Recently, after a wonderful afternoon at the park and a picnic at the Imperial Palace Grounds in Kyoto, I took my children to a local café for cake. The eight-year-old has always been able to sit through meal times, but our three-year-old had only just broken his previous record of two minutes sitting at the table with a breath-taking leap to a solid five minutes. After a day of running around at the park, an outing to a real "restaurant" where that new sitting-at-the-table skill was applicable with everyone enjoying a piece of celebratory cake seemed the perfect end to a lovely day.
In any case, we were enjoying our cake (with intermittent trips to the potty to break things up) when conversation from the next table drifted over.
"What is this 'parental leave' time? How is that different from the year of early childcare leave?"
"And is that paid leave or not?"
The two young women and young man at the table looked to be upper classmen in college or perhaps graduate students at the nearby university. I clearly remembered my befuddlement at the array of obligations and benefits that confronted me at the beginning of motherhood, and I couldn't help speaking up.
We talked about lengths of time off, nominal benefits during that time that help to maintain insurance coverage and alleviate some expenses associated with a new child. I told them how some of my friends in the States receive one month of childcare leave instead of one year, and how a friend who married a German and lives in Dusseldorf gets three years off to raise each new child. We discussed a new policy at my workplace that rewarded parents who returned to work after childcare leave. Such employees receive a small bonus if they are still working six months after their return from early childcare leave.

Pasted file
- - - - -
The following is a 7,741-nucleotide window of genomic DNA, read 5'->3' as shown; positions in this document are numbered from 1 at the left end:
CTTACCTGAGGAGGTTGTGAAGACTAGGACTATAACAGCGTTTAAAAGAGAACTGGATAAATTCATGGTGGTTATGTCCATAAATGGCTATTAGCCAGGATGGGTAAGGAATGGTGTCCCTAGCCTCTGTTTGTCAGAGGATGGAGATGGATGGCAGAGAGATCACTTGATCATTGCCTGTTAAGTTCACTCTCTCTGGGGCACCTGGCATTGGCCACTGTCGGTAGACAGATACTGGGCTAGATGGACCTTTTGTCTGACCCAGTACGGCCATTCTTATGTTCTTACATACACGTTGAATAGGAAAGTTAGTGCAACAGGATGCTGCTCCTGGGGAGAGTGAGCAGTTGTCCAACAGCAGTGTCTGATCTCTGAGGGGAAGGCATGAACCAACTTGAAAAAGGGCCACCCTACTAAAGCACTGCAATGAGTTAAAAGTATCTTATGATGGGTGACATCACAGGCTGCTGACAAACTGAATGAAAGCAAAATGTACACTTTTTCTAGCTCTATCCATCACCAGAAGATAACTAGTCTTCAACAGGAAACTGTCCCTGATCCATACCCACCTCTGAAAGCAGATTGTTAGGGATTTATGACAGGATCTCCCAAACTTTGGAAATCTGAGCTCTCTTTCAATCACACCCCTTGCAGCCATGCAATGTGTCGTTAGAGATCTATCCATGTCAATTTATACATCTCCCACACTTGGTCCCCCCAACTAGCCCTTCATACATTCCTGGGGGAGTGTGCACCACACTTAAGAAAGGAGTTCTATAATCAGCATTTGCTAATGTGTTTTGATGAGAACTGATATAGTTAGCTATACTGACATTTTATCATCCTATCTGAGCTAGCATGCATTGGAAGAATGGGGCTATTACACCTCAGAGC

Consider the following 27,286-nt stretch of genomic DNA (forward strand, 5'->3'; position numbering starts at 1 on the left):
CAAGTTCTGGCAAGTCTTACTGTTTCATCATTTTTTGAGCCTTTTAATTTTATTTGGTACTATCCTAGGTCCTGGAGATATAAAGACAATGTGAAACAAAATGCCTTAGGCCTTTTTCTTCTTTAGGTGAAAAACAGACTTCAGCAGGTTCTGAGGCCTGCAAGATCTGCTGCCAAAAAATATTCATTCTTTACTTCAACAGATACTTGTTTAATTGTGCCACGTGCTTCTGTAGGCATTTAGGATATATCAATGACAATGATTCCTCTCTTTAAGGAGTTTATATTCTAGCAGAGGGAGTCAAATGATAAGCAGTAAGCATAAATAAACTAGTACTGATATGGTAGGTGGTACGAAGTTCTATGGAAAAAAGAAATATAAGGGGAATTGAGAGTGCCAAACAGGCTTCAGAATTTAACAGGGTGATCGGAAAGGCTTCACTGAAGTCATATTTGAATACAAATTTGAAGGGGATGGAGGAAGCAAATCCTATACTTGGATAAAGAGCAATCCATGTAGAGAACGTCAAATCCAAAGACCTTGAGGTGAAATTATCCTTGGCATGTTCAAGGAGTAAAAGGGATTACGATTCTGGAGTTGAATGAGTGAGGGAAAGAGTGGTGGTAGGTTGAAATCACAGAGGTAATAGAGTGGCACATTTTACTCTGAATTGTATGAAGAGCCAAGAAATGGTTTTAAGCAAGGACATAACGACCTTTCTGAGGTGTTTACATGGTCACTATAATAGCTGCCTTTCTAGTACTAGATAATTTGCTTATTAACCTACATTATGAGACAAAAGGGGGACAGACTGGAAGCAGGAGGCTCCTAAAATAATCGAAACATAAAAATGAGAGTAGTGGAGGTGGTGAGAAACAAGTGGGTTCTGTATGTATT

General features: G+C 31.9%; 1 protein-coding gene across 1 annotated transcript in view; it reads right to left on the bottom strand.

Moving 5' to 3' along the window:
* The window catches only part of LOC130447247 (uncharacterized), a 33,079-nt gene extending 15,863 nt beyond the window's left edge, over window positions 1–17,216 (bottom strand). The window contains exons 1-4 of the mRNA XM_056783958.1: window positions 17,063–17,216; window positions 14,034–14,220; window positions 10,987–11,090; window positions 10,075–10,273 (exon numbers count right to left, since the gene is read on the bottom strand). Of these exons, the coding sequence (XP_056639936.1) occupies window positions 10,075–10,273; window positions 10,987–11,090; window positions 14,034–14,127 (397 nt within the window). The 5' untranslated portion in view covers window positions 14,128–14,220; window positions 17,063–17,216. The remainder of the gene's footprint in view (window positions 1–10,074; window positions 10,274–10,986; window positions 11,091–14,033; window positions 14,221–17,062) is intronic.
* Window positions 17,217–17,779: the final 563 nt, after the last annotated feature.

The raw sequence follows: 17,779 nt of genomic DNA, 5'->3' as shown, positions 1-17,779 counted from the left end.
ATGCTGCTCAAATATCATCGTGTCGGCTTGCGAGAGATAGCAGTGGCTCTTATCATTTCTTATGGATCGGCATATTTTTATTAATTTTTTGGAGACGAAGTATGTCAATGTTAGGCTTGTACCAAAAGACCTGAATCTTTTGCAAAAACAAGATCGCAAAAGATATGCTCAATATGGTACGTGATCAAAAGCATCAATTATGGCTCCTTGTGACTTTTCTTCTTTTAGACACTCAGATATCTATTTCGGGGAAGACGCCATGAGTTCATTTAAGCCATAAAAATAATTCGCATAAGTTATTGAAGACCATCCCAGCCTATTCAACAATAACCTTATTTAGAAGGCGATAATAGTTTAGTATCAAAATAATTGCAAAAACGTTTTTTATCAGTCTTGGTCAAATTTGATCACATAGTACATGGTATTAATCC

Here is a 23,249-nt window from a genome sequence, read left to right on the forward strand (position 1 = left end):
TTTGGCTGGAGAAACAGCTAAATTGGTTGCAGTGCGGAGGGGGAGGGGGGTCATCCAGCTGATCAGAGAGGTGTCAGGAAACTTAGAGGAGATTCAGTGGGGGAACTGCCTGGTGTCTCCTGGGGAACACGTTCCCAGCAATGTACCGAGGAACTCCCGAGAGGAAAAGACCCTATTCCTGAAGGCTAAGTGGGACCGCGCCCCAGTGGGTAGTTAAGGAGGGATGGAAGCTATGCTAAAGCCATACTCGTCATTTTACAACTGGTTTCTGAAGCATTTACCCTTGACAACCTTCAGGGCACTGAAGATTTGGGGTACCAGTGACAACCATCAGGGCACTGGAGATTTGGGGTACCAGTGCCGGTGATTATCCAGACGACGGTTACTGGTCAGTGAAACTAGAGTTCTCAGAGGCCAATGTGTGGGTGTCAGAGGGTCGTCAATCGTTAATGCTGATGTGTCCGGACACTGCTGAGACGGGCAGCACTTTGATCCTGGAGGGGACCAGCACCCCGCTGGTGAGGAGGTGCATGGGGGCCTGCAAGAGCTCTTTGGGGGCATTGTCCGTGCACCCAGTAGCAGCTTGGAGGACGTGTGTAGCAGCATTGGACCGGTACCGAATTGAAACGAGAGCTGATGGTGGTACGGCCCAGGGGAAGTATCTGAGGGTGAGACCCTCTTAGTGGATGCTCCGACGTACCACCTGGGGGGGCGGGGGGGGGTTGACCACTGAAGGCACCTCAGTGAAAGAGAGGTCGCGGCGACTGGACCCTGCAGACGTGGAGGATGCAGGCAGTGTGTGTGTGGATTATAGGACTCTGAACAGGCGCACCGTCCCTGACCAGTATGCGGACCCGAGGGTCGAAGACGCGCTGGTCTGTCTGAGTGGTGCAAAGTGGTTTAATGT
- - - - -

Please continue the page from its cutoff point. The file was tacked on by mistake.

Had so many people been quitting? I suddenly wondered. The students said they belonged to the Faculty of Policy Studies at the university, and I understood that they were researching how to increase Japan's birthrate (and thereby the population) while also retaining parents (mostly mothers) as part of the workforce.
By this time my three-year-old had abandoned his piece of cake to climb the spindle chairs, heralding the need for our imminent departure, but I realized I might be talking to people who would make childcare policy for their generation and my daughter's.
So as my son - bored with the chairs - began to climb me, we discussed some of what was important and helpful to me as I navigated my return to work and negotiated my treacherous daily life caring for two children while fulfilling all the responsibilities of my day job.